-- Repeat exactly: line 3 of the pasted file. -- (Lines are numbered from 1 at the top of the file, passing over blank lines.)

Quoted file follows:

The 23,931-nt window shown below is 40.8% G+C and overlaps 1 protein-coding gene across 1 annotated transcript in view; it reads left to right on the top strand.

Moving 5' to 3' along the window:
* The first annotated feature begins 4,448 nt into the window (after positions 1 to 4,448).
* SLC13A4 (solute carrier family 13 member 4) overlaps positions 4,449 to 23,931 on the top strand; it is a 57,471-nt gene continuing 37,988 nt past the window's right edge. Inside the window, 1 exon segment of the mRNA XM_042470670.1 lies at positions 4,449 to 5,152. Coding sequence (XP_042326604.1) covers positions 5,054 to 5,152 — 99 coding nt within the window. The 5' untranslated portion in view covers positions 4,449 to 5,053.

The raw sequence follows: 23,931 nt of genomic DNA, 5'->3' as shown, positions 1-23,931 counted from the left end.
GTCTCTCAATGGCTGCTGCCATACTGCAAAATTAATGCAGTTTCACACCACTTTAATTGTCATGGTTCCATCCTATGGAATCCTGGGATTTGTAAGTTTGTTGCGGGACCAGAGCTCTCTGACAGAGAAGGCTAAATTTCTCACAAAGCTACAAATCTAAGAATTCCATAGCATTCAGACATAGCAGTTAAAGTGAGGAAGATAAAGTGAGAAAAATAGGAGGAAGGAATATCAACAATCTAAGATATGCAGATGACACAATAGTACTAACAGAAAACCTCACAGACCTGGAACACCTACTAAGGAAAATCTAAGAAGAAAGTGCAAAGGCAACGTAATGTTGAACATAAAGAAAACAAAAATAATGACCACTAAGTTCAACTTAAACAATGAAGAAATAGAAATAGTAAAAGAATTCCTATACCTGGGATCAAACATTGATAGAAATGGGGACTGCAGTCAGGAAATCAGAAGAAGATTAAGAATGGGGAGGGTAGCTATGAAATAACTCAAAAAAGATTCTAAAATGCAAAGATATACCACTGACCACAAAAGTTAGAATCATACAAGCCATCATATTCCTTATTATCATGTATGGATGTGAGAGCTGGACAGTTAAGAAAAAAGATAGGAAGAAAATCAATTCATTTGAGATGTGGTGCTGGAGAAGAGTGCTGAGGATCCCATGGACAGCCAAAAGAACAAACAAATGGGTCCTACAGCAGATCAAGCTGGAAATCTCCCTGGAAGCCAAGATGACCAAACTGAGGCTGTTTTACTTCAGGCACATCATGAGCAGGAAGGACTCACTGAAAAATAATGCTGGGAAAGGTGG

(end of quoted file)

* The first annotated feature begins 4,448 nt into the window (after positions 1 to 4,448).